Thurs 20th - Sat 29th November & Tues 25th - Sat 29th November 1997
Directed by John O'Hanlon
"All the characters are first class villains, the dialogue is filthy, the entire play is an insult to the Russian Merchant Class."
What better recommendation can there be for this remarkable, "scabrous and irreverent satire" coming as it does, from the government censor's report on Ostrovsky's first full length play. Tsar Nicholas I banned the play from performance and it cost Ostrovsky his civil service post.
This comedy contains strong language.
The original play was written in 1850 and its full title is 'It's a Family Affair - We'll Settle It Ourselves'. First published in a magazine, Tsar Nicholas I banned the play from performance, because of the uproar it caused amongst the merchants. They were horrified of his depiction of the seamier side of their lives. Ostrovsky was put under police surveillance and a year later he was forced to resign his civil service post.
This new adaptation by Nick Dear was given its British premiere by Cheek by Jowl Theatre Company in 1988.
This play was staged at Havant Arts Centre, East Street Havant - Bench Theatre's home since 1977.
|Samson Bolshov (a merchant)||Peter Corrigan|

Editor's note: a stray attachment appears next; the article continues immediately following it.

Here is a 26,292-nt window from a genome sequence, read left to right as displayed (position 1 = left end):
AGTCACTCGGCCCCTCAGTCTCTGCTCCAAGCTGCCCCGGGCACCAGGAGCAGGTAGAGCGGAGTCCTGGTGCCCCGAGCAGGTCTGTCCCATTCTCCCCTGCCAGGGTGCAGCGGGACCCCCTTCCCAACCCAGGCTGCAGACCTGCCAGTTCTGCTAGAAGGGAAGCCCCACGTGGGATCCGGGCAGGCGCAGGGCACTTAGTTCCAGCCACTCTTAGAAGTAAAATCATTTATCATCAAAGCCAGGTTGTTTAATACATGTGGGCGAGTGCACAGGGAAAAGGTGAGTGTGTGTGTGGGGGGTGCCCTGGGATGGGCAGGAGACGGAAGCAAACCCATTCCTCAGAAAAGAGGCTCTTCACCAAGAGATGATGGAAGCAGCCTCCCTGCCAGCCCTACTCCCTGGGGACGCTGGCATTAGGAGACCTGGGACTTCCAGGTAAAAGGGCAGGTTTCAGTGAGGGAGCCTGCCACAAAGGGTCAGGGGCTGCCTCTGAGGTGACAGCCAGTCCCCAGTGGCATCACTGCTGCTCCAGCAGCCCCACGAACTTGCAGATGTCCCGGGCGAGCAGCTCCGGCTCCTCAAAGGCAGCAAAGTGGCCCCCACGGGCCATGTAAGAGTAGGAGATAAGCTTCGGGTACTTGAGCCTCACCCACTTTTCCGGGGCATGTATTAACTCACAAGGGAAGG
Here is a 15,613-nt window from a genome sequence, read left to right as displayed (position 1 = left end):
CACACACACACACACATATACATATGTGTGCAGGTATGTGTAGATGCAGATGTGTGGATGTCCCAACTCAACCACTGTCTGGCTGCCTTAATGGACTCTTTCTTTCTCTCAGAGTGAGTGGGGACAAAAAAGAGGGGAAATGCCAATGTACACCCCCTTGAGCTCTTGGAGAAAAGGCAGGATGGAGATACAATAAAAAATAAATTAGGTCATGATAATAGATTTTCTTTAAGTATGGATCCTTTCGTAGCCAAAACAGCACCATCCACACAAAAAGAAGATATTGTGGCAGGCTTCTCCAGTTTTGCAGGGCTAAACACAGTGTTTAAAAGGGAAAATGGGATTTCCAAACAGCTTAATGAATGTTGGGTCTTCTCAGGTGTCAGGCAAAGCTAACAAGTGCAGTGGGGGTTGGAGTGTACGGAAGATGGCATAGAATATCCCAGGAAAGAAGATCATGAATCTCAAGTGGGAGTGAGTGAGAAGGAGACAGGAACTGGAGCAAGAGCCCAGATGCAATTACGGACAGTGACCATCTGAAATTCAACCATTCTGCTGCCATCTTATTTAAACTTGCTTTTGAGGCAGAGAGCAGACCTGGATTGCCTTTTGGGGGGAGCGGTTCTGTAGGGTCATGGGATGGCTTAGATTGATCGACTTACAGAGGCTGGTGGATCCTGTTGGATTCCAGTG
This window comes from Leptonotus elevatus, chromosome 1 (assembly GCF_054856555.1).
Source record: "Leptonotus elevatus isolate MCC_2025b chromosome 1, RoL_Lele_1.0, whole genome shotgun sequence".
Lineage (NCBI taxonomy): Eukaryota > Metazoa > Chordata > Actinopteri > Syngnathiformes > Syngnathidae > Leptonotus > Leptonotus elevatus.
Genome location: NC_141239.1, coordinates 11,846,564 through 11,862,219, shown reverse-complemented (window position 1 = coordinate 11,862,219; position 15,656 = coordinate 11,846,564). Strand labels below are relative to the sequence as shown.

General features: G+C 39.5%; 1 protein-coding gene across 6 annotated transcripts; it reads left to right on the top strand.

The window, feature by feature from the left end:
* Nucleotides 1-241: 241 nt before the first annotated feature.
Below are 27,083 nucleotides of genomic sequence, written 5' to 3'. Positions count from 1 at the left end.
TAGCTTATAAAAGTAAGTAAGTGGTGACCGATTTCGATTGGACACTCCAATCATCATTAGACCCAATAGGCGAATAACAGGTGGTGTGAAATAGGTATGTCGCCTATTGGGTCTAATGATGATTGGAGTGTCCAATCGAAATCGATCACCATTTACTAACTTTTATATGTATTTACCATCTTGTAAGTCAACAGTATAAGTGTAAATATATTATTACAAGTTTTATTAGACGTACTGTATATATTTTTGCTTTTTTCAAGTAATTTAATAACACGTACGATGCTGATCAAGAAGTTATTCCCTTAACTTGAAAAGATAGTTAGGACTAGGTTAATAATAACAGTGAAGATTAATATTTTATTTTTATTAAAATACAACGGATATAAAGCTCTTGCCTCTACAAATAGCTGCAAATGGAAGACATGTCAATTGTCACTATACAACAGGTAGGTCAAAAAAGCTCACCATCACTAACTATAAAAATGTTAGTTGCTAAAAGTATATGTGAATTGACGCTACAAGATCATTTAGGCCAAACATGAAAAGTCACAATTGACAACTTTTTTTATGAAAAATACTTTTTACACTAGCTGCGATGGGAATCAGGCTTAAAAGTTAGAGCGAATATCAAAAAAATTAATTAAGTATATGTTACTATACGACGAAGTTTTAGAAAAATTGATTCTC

|Agrafena (his wife)||Helena Zefferett|
|Olipiada (their daughter)||Lucia Favarin|
|Lazar Elizarich (assistant to Bolshov)||Tom Kenyon|
|Ustinya Naumovna (a matchmaker)||Ruth Prior|
|Rispololzhensky (a solicitor)||David Penrose|
|Fominshna (a housekeeper)||Ingrid Corrigan|
|Tishka (a boy)||Philip Freed|
|Stage Manager||Eve Walker|
|Lighting Operation||Simon Walton|
|Set Design||David Penrose |
|Stage Hands||Stuart Monk|
Tsar Nicholas I has a point when he banned Ostrovsky's play, A Family Affair. The characters are an odious lot. But they are lively too, as portrayed in John O'Hanlon's Bench Theatre production.
It would be hard to imagine a larger than life pair than Peter Corrigan as a merchant who loans his wealth to cheat his creditors, and Helena Zefferitt as his wife. She has a touch of Dora Bryan in her voice, Joan Sims in her manner and Patricia Routledge in her facial expressions - plus a grossness all her own. Corrigan's roaring drunk contrasts shrewdly with David Penrose's subtler dipsomaniac lawyer. Always reaching out for a vodka and with limbs looking as if they don't belong to him, he's easily the nicest of the bunch.
Young Tom Kenyon and Lucia Favarin play the nastiest, greediest pair, with promise, but both need to learn to speak their words as if for the first time rather than in a well-rehearsed speech. The play, adapted in racy style, by Nick Dear, seems over-long but has a fine theatrical ending. Until November 29.
The News, 21st November 1997